SYMP 19-4
Diverse drivers of contemporary species shifts in the California flora

Thursday, August 14, 2014: 3:10 PM
Camellia, Sheraton Hotel
Adam Wolf, Dept of Ecology and Evolutionary Biology, Princeton University, Princeton, NJ
William R. L. Anderegg, Ecology and Evolutionary Biology, Princeton University, Princeton, NJ
Naupaka Zimmerman, Plant Sciences, University of Arizona, Tucson, AZ
Posy E. Busby, Department of Biology, University of Washington, Seattle, WA
Jon A. Christensen, Institute of the Environment and Sustainability, University of California, Los Angeles, CA

The differential responses of plant species to global warming are of great interest and grave concern for scientists and conservationists. We used 665234 georeferenced herbaria records to estimate geographic and climatic shifts over the past century in 4426 plant taxa from a wide range of bioclimatic life zones, functional types, and phylogeographic origins.  Species distributions were estimated from the Bayesian posterior distribution of parameters defining the relative abundance of specimens of a target species along an environmental gradient, contingent on the sampling distribution of all specimens collected along the gradient, in the geographic locality of the target species.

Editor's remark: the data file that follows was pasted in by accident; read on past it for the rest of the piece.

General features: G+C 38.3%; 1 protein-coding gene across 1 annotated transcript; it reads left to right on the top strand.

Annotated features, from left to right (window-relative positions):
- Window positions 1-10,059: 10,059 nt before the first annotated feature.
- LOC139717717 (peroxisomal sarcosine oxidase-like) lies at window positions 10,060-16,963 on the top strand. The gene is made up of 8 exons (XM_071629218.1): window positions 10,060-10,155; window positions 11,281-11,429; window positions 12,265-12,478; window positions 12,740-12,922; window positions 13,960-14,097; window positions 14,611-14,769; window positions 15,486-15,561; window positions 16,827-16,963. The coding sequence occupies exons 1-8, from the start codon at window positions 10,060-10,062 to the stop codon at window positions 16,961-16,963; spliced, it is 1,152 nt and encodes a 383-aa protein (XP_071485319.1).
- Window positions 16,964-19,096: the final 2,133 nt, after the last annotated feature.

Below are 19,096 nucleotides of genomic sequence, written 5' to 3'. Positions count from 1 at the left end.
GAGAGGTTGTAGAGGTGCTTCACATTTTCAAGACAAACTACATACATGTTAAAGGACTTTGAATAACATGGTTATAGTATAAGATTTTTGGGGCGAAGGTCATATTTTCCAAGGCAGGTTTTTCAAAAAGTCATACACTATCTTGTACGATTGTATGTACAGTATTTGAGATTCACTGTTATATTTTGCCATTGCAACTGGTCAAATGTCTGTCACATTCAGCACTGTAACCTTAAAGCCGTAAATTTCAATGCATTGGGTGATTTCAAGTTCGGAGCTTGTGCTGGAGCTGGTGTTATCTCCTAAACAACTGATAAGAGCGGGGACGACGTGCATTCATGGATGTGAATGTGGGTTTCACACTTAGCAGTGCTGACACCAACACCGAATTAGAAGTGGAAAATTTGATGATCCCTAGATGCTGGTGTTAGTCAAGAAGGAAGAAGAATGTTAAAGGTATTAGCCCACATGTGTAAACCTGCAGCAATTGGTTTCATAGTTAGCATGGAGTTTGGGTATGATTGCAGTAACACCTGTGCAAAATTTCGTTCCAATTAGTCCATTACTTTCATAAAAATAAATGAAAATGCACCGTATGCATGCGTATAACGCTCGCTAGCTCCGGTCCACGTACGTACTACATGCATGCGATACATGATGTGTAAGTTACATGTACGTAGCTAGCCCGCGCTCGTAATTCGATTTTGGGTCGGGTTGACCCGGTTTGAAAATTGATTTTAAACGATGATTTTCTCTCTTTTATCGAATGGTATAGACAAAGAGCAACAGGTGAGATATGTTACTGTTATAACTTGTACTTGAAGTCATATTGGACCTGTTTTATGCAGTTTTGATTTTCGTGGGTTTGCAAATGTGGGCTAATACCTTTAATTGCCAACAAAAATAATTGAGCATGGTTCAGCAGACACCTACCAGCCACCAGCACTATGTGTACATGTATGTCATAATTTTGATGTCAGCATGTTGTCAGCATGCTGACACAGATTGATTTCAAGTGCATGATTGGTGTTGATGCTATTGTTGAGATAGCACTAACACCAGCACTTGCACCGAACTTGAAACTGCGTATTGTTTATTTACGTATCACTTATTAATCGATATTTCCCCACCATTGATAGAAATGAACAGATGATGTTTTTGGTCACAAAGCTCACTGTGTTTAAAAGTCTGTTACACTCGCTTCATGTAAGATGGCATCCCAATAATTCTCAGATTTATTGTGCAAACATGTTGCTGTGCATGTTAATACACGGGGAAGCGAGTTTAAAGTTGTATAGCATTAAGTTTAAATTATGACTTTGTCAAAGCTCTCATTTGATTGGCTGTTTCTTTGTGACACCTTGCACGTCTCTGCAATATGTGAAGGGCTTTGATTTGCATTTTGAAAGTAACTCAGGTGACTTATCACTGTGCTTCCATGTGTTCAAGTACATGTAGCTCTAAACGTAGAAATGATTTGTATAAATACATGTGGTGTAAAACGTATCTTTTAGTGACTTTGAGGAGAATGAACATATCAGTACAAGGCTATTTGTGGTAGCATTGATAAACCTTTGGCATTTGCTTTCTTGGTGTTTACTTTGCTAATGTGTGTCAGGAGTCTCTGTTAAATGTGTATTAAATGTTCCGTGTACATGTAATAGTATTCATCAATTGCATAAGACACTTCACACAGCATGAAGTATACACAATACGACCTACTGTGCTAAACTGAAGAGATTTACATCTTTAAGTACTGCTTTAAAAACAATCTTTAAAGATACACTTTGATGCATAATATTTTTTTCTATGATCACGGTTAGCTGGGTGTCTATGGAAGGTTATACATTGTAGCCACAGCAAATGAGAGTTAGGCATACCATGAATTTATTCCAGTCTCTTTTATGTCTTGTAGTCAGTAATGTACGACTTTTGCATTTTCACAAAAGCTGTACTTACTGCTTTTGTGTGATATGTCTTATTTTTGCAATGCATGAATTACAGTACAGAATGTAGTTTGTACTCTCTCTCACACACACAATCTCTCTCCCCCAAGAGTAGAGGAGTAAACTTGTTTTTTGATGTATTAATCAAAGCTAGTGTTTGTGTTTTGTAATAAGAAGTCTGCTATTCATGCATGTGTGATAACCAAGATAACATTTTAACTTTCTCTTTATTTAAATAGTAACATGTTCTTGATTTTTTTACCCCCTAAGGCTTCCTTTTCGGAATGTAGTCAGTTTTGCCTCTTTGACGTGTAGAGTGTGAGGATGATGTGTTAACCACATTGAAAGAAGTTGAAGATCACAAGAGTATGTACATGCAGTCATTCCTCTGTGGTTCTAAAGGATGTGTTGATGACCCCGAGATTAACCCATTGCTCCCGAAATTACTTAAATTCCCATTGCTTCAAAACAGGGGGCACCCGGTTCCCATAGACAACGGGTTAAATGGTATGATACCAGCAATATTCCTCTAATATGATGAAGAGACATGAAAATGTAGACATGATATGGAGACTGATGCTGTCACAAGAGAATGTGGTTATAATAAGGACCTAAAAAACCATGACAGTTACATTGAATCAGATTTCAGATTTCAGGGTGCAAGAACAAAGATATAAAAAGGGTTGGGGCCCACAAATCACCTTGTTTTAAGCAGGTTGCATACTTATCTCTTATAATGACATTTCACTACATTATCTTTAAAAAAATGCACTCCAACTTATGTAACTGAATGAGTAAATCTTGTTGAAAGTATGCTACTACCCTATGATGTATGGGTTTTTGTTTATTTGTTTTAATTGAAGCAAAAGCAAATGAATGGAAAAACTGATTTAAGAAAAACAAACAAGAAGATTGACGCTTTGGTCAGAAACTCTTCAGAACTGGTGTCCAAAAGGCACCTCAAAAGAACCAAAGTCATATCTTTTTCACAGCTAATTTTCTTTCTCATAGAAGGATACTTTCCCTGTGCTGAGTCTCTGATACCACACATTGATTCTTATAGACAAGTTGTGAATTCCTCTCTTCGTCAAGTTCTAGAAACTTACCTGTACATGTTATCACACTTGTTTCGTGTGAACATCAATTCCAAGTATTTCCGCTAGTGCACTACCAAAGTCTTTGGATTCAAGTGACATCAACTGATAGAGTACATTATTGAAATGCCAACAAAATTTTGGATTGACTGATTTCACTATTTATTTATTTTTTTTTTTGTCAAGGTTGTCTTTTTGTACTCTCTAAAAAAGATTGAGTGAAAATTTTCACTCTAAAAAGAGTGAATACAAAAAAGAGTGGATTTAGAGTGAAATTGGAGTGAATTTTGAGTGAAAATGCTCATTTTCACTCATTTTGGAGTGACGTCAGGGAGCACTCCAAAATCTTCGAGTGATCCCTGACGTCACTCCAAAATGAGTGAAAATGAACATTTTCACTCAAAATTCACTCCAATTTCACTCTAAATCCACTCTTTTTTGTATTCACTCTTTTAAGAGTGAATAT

Here we show that the distributions of species with high dispersal ability (small seeded) and that are successful in novel environments (exotic species) have shifted upward significantly, enough to maintain their thermal ranges. Endemic species have also shifted upslope, but not enough to maintain their thermal envelopes.  Land use change had a large impact on the modeled species shifts, in particular by shaping the sampling distributions of specimens in regions that are currently human-impacted. These findings help explain differential observations in plant range shifts, highlighting those most vulnerable to warming.